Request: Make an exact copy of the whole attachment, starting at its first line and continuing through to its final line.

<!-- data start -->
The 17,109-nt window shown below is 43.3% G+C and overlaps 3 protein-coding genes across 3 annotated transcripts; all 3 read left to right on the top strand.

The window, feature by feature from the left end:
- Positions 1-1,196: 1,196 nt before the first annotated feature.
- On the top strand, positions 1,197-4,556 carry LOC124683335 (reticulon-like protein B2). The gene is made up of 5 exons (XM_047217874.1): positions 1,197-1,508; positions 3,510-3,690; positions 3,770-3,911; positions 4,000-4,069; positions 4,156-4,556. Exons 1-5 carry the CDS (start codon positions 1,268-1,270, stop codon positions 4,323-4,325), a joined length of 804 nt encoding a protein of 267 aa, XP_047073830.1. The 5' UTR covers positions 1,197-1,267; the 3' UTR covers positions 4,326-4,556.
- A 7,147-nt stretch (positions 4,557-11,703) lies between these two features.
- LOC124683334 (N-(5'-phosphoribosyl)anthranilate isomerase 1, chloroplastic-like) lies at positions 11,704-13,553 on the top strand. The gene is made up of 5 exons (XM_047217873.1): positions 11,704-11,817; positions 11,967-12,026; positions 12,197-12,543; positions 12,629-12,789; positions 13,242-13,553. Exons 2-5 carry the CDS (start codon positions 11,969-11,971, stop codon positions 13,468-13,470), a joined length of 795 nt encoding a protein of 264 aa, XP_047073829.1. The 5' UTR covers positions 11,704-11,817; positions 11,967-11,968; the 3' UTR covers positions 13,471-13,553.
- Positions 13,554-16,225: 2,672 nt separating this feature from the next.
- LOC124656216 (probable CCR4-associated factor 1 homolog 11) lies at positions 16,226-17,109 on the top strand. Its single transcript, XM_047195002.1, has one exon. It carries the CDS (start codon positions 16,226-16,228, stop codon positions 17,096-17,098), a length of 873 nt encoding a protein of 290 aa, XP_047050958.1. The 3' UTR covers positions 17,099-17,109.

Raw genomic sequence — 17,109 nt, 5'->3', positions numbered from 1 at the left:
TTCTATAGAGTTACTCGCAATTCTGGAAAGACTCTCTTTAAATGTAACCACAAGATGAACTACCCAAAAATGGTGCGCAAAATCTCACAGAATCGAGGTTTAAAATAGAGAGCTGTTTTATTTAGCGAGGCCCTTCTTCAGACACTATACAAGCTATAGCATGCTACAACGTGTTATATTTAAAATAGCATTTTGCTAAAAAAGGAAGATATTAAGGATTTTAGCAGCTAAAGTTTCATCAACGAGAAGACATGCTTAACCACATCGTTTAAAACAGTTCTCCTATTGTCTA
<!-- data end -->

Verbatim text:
The 17,109-nt window shown below is 43.3% G+C and overlaps 3 protein-coding genes across 3 annotated transcripts; all 3 read left to right on the top strand.

The window, feature by feature from the left end:
- Positions 1-1,196: 1,196 nt before the first annotated feature.
- On the top strand, positions 1,197-4,556 carry LOC124683335 (reticulon-like protein B2). The gene is made up of 5 exons (XM_047217874.1): positions 1,197-1,508; positions 3,510-3,690; positions 3,770-3,911; positions 4,000-4,069; positions 4,156-4,556. Exons 1-5 carry the CDS (start codon positions 1,268-1,270, stop codon positions 4,323-4,325), a joined length of 804 nt encoding a protein of 267 aa, XP_047073830.1. The 5' UTR covers positions 1,197-1,267; the 3' UTR covers positions 4,326-4,556.
- A 7,147-nt stretch (positions 4,557-11,703) lies between these two features.
- LOC124683334 (N-(5'-phosphoribosyl)anthranilate isomerase 1, chloroplastic-like) lies at positions 11,704-13,553 on the top strand. The gene is made up of 5 exons (XM_047217873.1): positions 11,704-11,817; positions 11,967-12,026; positions 12,197-12,543; positions 12,629-12,789; positions 13,242-13,553. Exons 2-5 carry the CDS (start codon positions 11,969-11,971, stop codon positions 13,468-13,470), a joined length of 795 nt encoding a protein of 264 aa, XP_047073829.1. The 5' UTR covers positions 11,704-11,817; positions 11,967-11,968; the 3' UTR covers positions 13,471-13,553.
- Positions 13,554-16,225: 2,672 nt separating this feature from the next.
- LOC124656216 (probable CCR4-associated factor 1 homolog 11) lies at positions 16,226-17,109 on the top strand. Its single transcript, XM_047195002.1, has one exon. It carries the CDS (start codon positions 16,226-16,228, stop codon positions 17,096-17,098), a length of 873 nt encoding a protein of 290 aa, XP_047050958.1. The 3' UTR covers positions 17,099-17,109.

Raw genomic sequence — 17,109 nt, 5'->3', positions numbered from 1 at the left:
TTCTATAGAGTTACTCGCAATTCTGGAAAGACTCTCTTTAAATGTAACCACAAGATGAACTACCCAAAAATGGTGCGCAAAATCTCACAGAATCGAGGTTTAAAATAGAGAGCTGTTTTATTTAGCGAGGCCCTTCTTCAGACACTATACAAGCTATAGCATGCTACAACGTGTTATATTTAAAATAGCATTTTGCTAAAAAAGGAAGATATTAAGGATTTTAGCAGCTAAAGTTTCATCAACGAGAAGACATGCTTAACCACATCGTTTAAAACAGTTCTCCTATTGTCTA